Marine's career threatened by controversial rules of engagement.
Joshua Waddell, a first lieutenant in the U.S. Marines, appeared on his way to a stellar career as an American military officer. The son of a retired Navy SEAL commander, Waddell had won a Bronze Star during his first tour of duty in Afghanistan and had returned for a second.Read the rest at the link above. Long story short, if you get passed over for promotion, you're pretty much on the way to being booted from the service these days. It's virtually a career death sentence to get skipped.
Then he made a decision in combat that military experts say has severely jeopardized his future in the corps.
But some military experts say the black mark on Waddell's record was undeserved, that he and other young American officers are being put in a difficult, if not impossible, situation by unreasonable rules of engagement foisted upon the military by politically sensitive commanders in the Pentagon.
The facts in Waddell's case are spelled out in Marine Corps documents. But how those facts should be interpreted is a matter of heated dispute.
On Nov. 1, Waddell, a 25-year-old executive officer with 3rd Battallion, 7th Marine Corps Regiment, was monitoring a surveillance camera in Sangin, Afghanistan, when he spotted a man who had been identified as a bomb maker working with area insurgents. Two days earlier, a sergeant from India Company had lost both legs and a hand when a bomb detonated in their area of operation. The man spotted on the camera was believed to be responsible.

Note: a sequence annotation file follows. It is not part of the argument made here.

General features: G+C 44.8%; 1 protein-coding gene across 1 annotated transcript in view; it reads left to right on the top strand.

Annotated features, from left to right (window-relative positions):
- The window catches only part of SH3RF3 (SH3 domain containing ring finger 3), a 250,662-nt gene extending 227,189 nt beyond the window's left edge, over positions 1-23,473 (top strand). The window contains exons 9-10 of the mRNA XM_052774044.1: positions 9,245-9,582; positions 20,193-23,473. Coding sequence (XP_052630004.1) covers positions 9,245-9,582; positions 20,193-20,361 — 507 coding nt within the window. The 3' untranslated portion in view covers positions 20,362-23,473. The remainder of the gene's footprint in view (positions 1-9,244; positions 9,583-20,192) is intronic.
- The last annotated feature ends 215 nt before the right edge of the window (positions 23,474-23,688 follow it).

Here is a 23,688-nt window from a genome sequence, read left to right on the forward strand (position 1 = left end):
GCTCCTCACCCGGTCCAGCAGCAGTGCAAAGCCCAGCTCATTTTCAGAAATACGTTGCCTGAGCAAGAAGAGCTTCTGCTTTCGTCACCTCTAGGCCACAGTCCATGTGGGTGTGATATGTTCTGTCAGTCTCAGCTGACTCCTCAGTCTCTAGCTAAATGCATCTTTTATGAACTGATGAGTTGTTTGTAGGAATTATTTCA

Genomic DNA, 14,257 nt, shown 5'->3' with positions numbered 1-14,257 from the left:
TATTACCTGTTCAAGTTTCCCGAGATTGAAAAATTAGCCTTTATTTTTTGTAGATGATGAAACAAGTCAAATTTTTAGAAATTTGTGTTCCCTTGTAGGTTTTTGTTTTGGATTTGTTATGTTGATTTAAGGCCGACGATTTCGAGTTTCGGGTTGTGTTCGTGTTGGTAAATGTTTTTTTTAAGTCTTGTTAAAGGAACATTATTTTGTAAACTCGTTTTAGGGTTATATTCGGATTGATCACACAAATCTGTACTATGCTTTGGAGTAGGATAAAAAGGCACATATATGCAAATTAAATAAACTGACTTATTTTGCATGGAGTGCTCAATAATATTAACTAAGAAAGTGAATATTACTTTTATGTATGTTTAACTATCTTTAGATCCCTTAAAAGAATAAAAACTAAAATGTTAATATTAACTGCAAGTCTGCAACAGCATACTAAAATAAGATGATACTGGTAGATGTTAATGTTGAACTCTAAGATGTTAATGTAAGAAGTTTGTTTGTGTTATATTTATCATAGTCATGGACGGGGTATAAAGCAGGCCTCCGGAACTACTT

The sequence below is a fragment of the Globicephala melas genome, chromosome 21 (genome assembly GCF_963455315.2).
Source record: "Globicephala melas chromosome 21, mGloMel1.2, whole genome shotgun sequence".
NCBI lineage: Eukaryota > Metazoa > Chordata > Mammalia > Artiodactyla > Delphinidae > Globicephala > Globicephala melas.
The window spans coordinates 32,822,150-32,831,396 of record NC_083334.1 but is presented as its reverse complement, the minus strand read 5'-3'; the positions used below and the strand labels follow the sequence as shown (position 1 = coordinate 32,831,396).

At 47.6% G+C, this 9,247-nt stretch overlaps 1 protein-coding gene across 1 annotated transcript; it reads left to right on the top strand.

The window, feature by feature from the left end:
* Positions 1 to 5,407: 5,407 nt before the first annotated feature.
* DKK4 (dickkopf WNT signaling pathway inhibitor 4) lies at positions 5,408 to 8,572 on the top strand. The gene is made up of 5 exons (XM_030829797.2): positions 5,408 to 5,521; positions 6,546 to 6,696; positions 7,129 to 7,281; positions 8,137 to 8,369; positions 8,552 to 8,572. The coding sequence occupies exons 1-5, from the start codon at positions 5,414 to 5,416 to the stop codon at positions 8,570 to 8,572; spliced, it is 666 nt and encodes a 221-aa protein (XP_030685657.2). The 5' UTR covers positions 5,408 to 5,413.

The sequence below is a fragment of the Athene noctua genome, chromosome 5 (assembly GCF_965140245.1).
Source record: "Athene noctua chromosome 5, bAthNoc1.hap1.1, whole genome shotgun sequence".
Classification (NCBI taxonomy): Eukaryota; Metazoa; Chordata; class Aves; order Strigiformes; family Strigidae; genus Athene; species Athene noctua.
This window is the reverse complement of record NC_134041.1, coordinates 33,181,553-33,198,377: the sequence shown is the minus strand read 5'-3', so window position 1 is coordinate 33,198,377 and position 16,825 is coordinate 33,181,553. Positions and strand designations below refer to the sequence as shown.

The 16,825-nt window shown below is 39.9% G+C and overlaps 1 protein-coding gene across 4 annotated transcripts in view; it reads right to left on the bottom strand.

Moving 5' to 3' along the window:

After receiving permission from his battalion commanders, Waddell ordered Marine snipers to open fire on the man, and he was hit. A group of Afghans rushed to the man, put him on a tractor and attempted to flee. Waddell ordered the snipers to hit the engine block of the tractor, disabling it so the man believed to be a bomb maker would not escape. The tractor was hit but no civilians were injured.
Then, about three weeks later, the civilians who helped remove the wounded man from the area were found to be teenagers.
As a result, Waddell was demoted from executive officer, and the battalion commander, Lt. Col. Seth Folsom, determined he had violated rules of engagement that governed when Marines could fire, and at whom. Folsom said Wadell "is not recommended for promotion" and "in violation of [combat rules] during an engagement." The report stated that "noncombatant local nationals" were in the area of direct fire and that "the engagement resulted in a damaged local national vehicle."
A Marine brigadier general who reviewed the case was sympathetic to Waddell, whom he described as a "superb and heroic combat leader. But the general said the decision on whether Waddell should be promoted was "the commander's prerogative," noting that the battalion commander on the scene had lost "confidence in [Waddell's] abilities."
I guess this is how we reward our warfighters who dare go into harm's way now. Guess they should have just stood back and asked for some drone "pilot" to obliterate the entire group. They'd have probably got medals for that.